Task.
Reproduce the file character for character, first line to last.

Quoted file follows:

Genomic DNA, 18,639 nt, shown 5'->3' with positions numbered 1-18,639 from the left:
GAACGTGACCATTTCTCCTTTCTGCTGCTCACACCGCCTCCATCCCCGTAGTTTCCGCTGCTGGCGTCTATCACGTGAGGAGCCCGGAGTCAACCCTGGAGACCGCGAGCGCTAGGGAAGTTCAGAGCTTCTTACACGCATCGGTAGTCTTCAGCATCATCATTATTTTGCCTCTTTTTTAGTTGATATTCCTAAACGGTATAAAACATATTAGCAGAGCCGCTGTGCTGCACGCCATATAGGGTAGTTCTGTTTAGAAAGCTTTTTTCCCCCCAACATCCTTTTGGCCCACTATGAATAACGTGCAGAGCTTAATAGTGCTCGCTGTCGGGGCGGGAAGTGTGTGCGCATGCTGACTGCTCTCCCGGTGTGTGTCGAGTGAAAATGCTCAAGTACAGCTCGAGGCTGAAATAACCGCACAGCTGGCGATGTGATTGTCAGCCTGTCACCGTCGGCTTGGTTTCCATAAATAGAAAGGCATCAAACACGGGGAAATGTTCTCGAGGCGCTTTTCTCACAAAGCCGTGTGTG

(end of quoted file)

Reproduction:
Genomic DNA, 18,639 nt, shown 5'->3' with positions numbered 1-18,639 from the left:
GAACGTGACCATTTCTCCTTTCTGCTGCTCACACCGCCTCCATCCCCGTAGTTTCCGCTGCTGGCGTCTATCACGTGAGGAGCCCGGAGTCAACCCTGGAGACCGCGAGCGCTAGGGAAGTTCAGAGCTTCTTACACGCATCGGTAGTCTTCAGCATCATCATTATTTTGCCTCTTTTTTAGTTGATATTCCTAAACGGTATAAAACATATTAGCAGAGCCGCTGTGCTGCACGCCATATAGGGTAGTTCTGTTTAGAAAGCTTTTTTCCCCCCAACATCCTTTTGGCCCACTATGAATAACGTGCAGAGCTTAATAGTGCTCGCTGTCGGGGCGGGAAGTGTGTGCGCATGCTGACTGCTCTCCCGGTGTGTGTCGAGTGAAAATGCTCAAGTACAGCTCGAGGCTGAAATAACCGCACAGCTGGCGATGTGATTGTCAGCCTGTCACCGTCGGCTTGGTTTCCATAAATAGAAAGGCATCAAACACGGGGAAATGTTCTCGAGGCGCTTTTCTCACAAAGCCGTGTGTG